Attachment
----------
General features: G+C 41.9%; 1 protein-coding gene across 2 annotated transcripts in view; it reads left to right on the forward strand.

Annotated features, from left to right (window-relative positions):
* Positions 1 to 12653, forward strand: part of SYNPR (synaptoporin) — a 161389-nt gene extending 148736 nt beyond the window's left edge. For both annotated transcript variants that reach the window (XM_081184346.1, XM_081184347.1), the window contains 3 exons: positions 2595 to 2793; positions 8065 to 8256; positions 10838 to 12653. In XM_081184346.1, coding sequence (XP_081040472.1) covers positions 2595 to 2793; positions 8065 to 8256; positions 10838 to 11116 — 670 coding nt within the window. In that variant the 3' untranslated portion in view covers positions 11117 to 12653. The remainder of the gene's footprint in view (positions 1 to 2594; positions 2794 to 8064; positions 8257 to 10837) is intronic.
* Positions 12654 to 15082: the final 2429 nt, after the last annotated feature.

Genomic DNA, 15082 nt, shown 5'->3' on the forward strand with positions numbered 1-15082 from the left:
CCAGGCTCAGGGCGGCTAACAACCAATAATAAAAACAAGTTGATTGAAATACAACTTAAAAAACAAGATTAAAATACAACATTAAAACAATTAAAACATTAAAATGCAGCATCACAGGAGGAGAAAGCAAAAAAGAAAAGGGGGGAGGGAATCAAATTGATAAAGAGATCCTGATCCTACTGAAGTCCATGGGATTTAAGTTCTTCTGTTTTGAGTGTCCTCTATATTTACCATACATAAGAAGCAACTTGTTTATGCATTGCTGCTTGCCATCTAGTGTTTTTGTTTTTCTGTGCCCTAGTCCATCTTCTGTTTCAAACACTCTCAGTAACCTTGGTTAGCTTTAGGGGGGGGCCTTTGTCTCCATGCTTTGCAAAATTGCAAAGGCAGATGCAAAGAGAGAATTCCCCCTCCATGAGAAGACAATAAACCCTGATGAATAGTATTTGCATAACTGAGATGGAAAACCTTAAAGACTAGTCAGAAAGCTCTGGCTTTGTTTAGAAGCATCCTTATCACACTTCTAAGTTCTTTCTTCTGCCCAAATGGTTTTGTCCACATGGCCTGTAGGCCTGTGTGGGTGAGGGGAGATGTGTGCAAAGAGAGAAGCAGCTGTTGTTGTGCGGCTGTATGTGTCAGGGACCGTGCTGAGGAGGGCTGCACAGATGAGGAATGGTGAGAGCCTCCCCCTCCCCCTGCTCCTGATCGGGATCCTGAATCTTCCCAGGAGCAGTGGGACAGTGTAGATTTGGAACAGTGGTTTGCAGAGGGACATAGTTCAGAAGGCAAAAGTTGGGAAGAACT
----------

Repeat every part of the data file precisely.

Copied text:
General features: G+C 41.9%; 1 protein-coding gene across 2 annotated transcripts in view; it reads left to right on the forward strand.

Annotated features, from left to right (window-relative positions):
* Positions 1 to 12653, forward strand: part of SYNPR (synaptoporin) — a 161389-nt gene extending 148736 nt beyond the window's left edge. For both annotated transcript variants that reach the window (XM_081184346.1, XM_081184347.1), the window contains 3 exons: positions 2595 to 2793; positions 8065 to 8256; positions 10838 to 12653. In XM_081184346.1, coding sequence (XP_081040472.1) covers positions 2595 to 2793; positions 8065 to 8256; positions 10838 to 11116 — 670 coding nt within the window. In that variant the 3' untranslated portion in view covers positions 11117 to 12653. The remainder of the gene's footprint in view (positions 1 to 2594; positions 2794 to 8064; positions 8257 to 10837) is intronic.
* Positions 12654 to 15082: the final 2429 nt, after the last annotated feature.

Genomic DNA, 15082 nt, shown 5'->3' on the forward strand with positions numbered 1-15082 from the left:
CCAGGCTCAGGGCGGCTAACAACCAATAATAAAAACAAGTTGATTGAAATACAACTTAAAAAACAAGATTAAAATACAACATTAAAACAATTAAAACATTAAAATGCAGCATCACAGGAGGAGAAAGCAAAAAAGAAAAGGGGGGAGGGAATCAAATTGATAAAGAGATCCTGATCCTACTGAAGTCCATGGGATTTAAGTTCTTCTGTTTTGAGTGTCCTCTATATTTACCATACATAAGAAGCAACTTGTTTATGCATTGCTGCTTGCCATCTAGTGTTTTTGTTTTTCTGTGCCCTAGTCCATCTTCTGTTTCAAACACTCTCAGTAACCTTGGTTAGCTTTAGGGGGGGGCCTTTGTCTCCATGCTTTGCAAAATTGCAAAGGCAGATGCAAAGAGAGAATTCCCCCTCCATGAGAAGACAATAAACCCTGATGAATAGTATTTGCATAACTGAGATGGAAAACCTTAAAGACTAGTCAGAAAGCTCTGGCTTTGTTTAGAAGCATCCTTATCACACTTCTAAGTTCTTTCTTCTGCCCAAATGGTTTTGTCCACATGGCCTGTAGGCCTGTGTGGGTGAGGGGAGATGTGTGCAAAGAGAGAAGCAGCTGTTGTTGTGCGGCTGTATGTGTCAGGGACCGTGCTGAGGAGGGCTGCACAGATGAGGAATGGTGAGAGCCTCCCCCTCCCCCTGCTCCTGATCGGGATCCTGAATCTTCCCAGGAGCAGTGGGACAGTGTAGATTTGGAACAGTGGTTTGCAGAGGGACATAGTTCAGAAGGCAAAAGTTGGGAAGAACT